Sri Lanka’s top criminal investigator insists he did nothing wrong after being released on bail earlier this week after more than 10 months in pre-trial detention in a murder case in which a senior officer police were involved.
Shani Abeysekara, 59, the former chief superintendent of police who headed the Criminal Investigation Department, is accused of fabricating and concealing evidence in the case against former Deputy Inspector General of Police Vaas Gunawardena, his son and four other policemen.
The group was convicted and sentenced to death for the kidnapping and murder of Colombo businessman Mohamed Shiyam as contract murder for $ 50,000 in May 2013.
“The truth will prevail,” Abeysekara told Al Jazeera. “I am an honest and hardworking officer. In my entire career, I haven’t done any wrongdoing, that’s all I can say.
Abeysekara’s modest two-bedroom apartment in Colombo is only a few hundred meters from the prison where he was held.
He appeared calm and confident, despite having a heart attack during his imprisonment, coupled with other health issues.
“People who live by their conscience find it not difficult to face anything. They know that if they do something wrong, they have to face the punishment, ”he said.
“I won’t have to take punishment for not doing anything wrong.”
Court of Appeal rejects allegations
Abeysekara has been investigated despite the fact that Gunawardena, considered close to President Gotabaya Rajapaksa, admitted to possessing the weapons which were used to kill the businessman.
A police officer stationed at the DIG residence also testified that he loaded the weapons into the officer’s vehicle on the day of the businessman’s murder.
The Court of Appeal, in its June 16 bail order, said that “the allegations against suspect Shani Abeysekara are the result of forgeries and embellishments and an afterthought.”
“According to statements by supporters and supporters or apparent collaborators of the convicted murderers, alleged facts have been reported…. against the suspect in a blatant attempt to formulate allegations by fabricating false evidence, ”Judges Bandula Karunarathna and Ratnapriya Gurusinghe said in a scathing criticism of the police and the judiciary.
“However, no credible evidence was brought to the attention of the tribunal” in the case against Abeysekara, they added.
In response, Justice Minister Ali Sabry told Al Jazeera that the Court of Appeal’s order shows “exactly how strong our democracy and the rule of law are and how independent our judicial system is. “.
“So I can be proud of the justice system and the way it acted,” he said.
Asked about the court’s opinion that the allegations against Abeysekara were false, Sabry said: “The sighting must be taken into consideration by the police… As Minister of Justice, I am not in charge of the police. “
Sabry said police should now “find out what is there and if there is sufficient evidence for the allegations, an investigation should be initiated.”
Police spokesman DIG Ajith Rohana told Al Jazeera the department “is following the Court of Appeal’s order and will take action accordingly if there are any guidelines or recommendations (to be followed) “.
During his 34-year career, Abeysekara had investigated dozens of high-profile cases, many of which involved human rights violations and extrajudicial killings.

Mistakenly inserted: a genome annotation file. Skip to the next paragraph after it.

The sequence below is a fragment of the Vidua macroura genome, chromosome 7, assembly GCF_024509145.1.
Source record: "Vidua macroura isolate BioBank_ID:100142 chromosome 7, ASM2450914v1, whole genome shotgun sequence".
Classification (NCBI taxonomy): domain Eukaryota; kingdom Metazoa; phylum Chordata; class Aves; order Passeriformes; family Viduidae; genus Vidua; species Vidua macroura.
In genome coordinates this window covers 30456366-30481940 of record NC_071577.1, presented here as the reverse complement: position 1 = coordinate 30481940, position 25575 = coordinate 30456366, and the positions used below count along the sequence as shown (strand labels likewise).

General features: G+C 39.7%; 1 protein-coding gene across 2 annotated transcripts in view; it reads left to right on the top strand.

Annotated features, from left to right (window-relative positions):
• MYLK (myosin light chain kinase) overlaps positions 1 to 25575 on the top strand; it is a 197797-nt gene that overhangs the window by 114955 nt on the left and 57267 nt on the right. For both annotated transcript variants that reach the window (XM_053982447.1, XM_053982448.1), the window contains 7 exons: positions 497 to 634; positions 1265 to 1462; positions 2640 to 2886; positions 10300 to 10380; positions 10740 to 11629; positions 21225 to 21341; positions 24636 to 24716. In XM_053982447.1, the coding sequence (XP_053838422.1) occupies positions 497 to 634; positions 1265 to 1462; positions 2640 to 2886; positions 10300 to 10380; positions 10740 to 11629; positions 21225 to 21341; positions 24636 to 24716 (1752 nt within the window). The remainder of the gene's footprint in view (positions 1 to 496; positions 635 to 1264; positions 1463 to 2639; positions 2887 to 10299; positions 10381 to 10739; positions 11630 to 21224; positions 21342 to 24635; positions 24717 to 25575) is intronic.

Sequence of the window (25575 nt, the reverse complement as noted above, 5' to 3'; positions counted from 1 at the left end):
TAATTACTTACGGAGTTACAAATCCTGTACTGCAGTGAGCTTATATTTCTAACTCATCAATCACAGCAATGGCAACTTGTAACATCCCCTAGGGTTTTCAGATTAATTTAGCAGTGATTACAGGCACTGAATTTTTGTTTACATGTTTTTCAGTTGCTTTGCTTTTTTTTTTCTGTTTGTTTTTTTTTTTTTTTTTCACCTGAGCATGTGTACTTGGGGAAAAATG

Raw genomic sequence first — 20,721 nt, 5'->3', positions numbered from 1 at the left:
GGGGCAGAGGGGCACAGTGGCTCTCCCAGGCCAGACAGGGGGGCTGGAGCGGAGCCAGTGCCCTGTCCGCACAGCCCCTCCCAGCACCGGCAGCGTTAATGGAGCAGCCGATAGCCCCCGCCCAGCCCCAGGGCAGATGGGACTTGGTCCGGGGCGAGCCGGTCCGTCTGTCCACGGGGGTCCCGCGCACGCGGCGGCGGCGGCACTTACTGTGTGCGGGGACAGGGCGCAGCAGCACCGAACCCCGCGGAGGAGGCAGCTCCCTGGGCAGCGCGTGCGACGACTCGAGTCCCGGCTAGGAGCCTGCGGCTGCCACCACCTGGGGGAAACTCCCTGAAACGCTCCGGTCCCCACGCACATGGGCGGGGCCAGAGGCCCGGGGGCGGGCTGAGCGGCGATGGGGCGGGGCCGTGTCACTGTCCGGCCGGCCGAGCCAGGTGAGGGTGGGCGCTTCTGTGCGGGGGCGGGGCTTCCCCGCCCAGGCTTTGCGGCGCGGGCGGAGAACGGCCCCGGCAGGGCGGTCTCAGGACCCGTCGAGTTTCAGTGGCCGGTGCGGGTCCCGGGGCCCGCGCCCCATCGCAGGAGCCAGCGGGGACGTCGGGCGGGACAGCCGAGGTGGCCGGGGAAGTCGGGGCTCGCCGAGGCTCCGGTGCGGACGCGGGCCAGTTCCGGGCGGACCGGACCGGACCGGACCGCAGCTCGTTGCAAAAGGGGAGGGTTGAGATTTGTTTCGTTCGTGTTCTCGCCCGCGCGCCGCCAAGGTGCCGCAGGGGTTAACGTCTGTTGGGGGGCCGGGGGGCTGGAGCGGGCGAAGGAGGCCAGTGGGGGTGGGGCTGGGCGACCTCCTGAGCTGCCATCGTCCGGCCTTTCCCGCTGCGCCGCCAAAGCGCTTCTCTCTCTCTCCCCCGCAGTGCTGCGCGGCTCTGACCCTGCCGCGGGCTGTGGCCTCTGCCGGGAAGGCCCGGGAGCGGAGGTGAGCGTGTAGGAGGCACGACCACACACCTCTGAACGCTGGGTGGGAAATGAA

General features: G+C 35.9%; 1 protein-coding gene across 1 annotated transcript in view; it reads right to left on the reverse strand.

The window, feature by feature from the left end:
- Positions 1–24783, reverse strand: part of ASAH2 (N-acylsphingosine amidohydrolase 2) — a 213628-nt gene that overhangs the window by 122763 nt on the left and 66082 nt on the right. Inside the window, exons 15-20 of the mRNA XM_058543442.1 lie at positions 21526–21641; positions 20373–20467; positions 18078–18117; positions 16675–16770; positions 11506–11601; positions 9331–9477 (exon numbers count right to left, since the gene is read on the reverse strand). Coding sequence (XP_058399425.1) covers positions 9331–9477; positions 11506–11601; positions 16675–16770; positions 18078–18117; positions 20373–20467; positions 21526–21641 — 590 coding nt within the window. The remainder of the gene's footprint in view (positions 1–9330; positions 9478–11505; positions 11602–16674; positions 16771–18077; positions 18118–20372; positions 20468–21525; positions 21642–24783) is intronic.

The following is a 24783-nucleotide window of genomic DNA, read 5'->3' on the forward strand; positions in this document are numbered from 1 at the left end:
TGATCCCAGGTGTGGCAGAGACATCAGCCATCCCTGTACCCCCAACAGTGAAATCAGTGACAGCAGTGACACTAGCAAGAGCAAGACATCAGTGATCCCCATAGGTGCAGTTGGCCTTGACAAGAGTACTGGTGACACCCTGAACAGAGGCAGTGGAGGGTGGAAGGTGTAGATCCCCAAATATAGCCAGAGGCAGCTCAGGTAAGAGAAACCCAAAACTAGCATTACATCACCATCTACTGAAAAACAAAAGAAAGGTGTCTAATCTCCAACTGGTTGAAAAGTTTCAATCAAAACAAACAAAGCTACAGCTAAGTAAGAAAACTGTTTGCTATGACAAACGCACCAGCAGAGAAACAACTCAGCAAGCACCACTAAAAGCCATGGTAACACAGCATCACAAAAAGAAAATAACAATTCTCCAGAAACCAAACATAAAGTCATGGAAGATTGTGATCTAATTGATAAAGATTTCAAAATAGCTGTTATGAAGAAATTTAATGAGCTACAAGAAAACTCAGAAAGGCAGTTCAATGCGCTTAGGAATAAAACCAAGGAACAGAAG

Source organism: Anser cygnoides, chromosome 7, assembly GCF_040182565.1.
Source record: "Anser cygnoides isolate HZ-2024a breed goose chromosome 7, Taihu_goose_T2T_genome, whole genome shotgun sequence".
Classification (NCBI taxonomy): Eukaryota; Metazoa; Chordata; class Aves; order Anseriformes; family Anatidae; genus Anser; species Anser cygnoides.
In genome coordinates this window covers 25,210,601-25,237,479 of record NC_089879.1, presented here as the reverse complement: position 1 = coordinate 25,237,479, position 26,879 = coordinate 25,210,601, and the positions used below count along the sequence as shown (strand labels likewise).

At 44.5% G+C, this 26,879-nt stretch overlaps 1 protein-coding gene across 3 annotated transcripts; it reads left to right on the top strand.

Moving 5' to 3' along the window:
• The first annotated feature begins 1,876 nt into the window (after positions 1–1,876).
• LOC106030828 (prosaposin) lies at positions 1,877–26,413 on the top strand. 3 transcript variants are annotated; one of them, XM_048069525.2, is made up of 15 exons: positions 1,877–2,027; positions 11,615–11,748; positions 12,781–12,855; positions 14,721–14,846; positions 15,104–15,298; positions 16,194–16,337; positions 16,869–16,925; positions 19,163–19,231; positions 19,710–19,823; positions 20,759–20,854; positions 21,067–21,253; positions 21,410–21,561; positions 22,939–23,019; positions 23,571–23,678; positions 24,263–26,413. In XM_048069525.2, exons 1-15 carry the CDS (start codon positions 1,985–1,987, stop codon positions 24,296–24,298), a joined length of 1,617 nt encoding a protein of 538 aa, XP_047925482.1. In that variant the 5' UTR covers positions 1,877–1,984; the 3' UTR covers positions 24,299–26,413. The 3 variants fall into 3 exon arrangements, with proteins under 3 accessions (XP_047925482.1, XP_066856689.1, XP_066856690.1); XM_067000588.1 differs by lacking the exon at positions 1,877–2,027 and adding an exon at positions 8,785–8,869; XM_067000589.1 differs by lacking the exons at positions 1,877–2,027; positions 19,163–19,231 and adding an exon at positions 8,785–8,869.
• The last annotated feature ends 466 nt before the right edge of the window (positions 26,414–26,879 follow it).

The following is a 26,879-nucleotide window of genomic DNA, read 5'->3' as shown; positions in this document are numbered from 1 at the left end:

Often, cases also involved senior government officials and high-ranking military and police officers. Many say Gunawardena was protected by Gotabaya Rajapaksa when the outgoing president was Secretary of Defense from 2005 to 2015.
The senior police official threatened Abeysekara with death during his questioning, an offense which earned him five years in prison.
Presented as one of the most “diligent” and “honest” officers, these qualities also made Abeysekara a target to be silenced.
Two days after Rajapaksa took office as president in November 2019, Abeysekara was demoted to the role of personal assistant to a senior officer.
In January 2020, leaked recordings of a telephone conversation between Abeysekara and actor-politician Ranjan Ramanayake went viral.
During the conversation, Abeysekara’s alleged voice criticizes senior police and justice officers in response to questions posed by Ramanayake.
As the recording went viral, police accused Abeysekara of “bringing the police into disrepute.” He was suspended from his duties.
“Abeysekara was not someone who took bribes or cheated. He faced political interference from this government and the last, ”a human rights lawyer told Al Jazeera on condition of anonymity.
“The attempts to show he was biased and the assassination of his character seems to be part of a bigger plan.”
The bail order for Abeysekara also came days after Sri Lanka was censored in a June 10 resolution passed by the European Parliament, in which the bloc “noted with concern the detention of former CID director Shani Abeysekara and urged the government to a fair trial on valid charges or to release them unconditionally ”.
The resolution adopted by 628 of the 705 members of the assembly called on the European Commission to consider the “temporary withdrawal” of Sri Lanka’s preferential access to European markets. Europe is Sri Lanka’s second largest export market.
Abeysekara, meanwhile, is determined to clear his name. Two petitions against his arrest and detention have been filed with the Supreme Court, but any progress in the case has been slowed by the coronavirus pandemic.
“As a Buddhist, I don’t hate anyone. I’m not angry, ”he told Al Jazeera.
“I worked faithfully on my conscience. I considered my law enforcement duties to be sacred. But as a result, I was forced to stay away from home, away from my family, my children for no reason. This is something I regret.